Toddlers are learning to focus their attention on desired experiences. Caregivers can offer a variety of materials and sensory experiences to support toddlers (e.g., sand and water table, sound area). Learning areas should be organized to foster toddlers’ developing independence. Materials should be placed on low, open shelves and labeled with pictures and words. Toddlers will avoid frustration when they can find what they need and want.
For rooms with only young infants, setting up specific learning areas may not be appropriate, as the entire room forms the learning area for infants. However, caregivers should offer a variety of experiences and materials and should be prepared to rotate materials and experiences or rearrange spaces when children’s developmental needs change. Keep in mind that offering too many materials at one time may overstimulate children. It is important to explore the environment from the perspective of infants and toddlers e.g., crawl around on your hands and knees or lay on the floor to understand how well it functions for very young children.
Creating Learning Areas for Infants and Toddlers
Using the environment to support development for infants and toddlers helps caregivers concentrate on specific experiences. A learning area is an area within an infant-toddler room that allows caregivers to support particular developmental domains (e.g., a climbing or grasping area to assist with gross or fine motor development) or exploration of certain ideas (e.g., a block area to explore cause-and-effect and balance). Although learning areas may be designed to support particular aspects of development or interests, they should not be used exclusively for one purpose. Rather, learning areas should include many engaging possibilities, with each area serving multiple functions. For example, a cozy book area, not only provides young children with early-literacy experiences, but also provides a quiet, calm space to relax alone or with a caregiver.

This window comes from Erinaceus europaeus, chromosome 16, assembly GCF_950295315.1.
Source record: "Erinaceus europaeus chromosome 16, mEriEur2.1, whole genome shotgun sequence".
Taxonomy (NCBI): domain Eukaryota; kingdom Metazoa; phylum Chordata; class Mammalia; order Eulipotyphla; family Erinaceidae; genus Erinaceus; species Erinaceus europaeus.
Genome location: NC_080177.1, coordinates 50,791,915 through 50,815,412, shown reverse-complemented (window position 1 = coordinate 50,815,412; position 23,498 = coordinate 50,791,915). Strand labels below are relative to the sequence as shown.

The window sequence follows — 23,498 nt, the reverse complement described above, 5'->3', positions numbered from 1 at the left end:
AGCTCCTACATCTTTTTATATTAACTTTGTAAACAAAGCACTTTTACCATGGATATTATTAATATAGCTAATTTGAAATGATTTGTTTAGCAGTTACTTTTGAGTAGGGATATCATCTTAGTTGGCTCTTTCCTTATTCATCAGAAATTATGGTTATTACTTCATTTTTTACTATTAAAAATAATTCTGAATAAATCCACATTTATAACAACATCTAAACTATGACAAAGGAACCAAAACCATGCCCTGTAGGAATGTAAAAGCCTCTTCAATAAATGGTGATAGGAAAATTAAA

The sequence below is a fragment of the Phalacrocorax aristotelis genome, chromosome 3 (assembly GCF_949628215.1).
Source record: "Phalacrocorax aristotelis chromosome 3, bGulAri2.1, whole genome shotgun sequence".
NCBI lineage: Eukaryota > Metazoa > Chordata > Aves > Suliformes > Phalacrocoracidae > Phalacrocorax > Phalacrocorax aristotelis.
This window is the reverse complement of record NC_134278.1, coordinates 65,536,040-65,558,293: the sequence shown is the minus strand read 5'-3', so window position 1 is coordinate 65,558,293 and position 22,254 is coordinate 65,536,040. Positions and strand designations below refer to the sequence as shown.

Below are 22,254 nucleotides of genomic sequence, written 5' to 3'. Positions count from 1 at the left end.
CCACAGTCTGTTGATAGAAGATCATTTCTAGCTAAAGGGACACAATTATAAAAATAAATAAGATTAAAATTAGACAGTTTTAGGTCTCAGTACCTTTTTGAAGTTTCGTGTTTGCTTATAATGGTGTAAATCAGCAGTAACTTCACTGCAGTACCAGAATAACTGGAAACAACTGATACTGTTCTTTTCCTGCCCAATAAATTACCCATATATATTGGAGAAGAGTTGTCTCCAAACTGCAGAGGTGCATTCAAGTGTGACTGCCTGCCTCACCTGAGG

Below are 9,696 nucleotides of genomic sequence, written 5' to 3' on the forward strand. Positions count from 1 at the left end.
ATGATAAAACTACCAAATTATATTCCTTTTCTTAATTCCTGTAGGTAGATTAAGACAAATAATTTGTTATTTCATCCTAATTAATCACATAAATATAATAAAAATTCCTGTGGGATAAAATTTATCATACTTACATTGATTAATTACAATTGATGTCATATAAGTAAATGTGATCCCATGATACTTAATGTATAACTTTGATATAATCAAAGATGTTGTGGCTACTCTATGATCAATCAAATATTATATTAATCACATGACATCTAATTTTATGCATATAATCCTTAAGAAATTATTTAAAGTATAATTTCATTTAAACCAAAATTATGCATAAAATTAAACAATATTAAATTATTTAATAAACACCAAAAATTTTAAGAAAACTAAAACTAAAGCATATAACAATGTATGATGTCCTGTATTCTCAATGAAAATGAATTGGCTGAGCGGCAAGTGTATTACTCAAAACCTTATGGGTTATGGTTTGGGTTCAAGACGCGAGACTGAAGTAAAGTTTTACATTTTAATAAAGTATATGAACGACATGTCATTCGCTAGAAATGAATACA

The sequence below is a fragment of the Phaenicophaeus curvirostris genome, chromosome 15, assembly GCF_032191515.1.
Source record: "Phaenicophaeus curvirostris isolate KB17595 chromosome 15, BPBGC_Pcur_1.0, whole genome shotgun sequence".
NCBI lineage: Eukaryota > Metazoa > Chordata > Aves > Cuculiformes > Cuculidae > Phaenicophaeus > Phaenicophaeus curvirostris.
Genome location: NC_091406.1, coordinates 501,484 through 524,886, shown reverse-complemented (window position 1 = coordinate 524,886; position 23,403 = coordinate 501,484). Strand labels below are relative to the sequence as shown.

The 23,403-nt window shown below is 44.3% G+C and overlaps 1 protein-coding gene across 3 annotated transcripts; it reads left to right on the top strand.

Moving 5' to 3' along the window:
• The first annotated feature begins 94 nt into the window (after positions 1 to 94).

Learning areas must be accessible and adaptable for all children. Young infants will need caregivers to bring them materials. Mobile infants and toddlers will have the ability to take materials or toys with them across the entire room, and others may need adaptive equipment to explore the space.
Learning areas to consider when creating infant or toddler rooms:
Carefully consider how learning areas are arranged next to one another. Think about placing quieter learning areas next to each other or near the napping space, or anticipating how infants and toddlers may want to use materials across learning areas. Freedom to move materials from one learning area to another provides infants and toddlers an opportunity to take charge of their learning and make their ideas come to life. For example, moving a dinosaur from the block area to the dramatic play area to be “washed” in the play sink offers a toddler a way to express their budding imaginative play.
When creating supportive indoor learning environments for infants and toddlers, there are many factors to consider. Watch this video for examples of messages infants and toddlers receive from supportive environments. What do you notice?
When designing and arranging learning environments to benefit infants, toddlers, and yourself, you should:
Completing this Course
For more information on what to expect in this course, the Learning Environments Competency Reflection, and a list of the accompanying Learn, Explore and Apply resources and activities offered throughout the lessons, visit the Infant & Toddler Learning Environments Course Guide.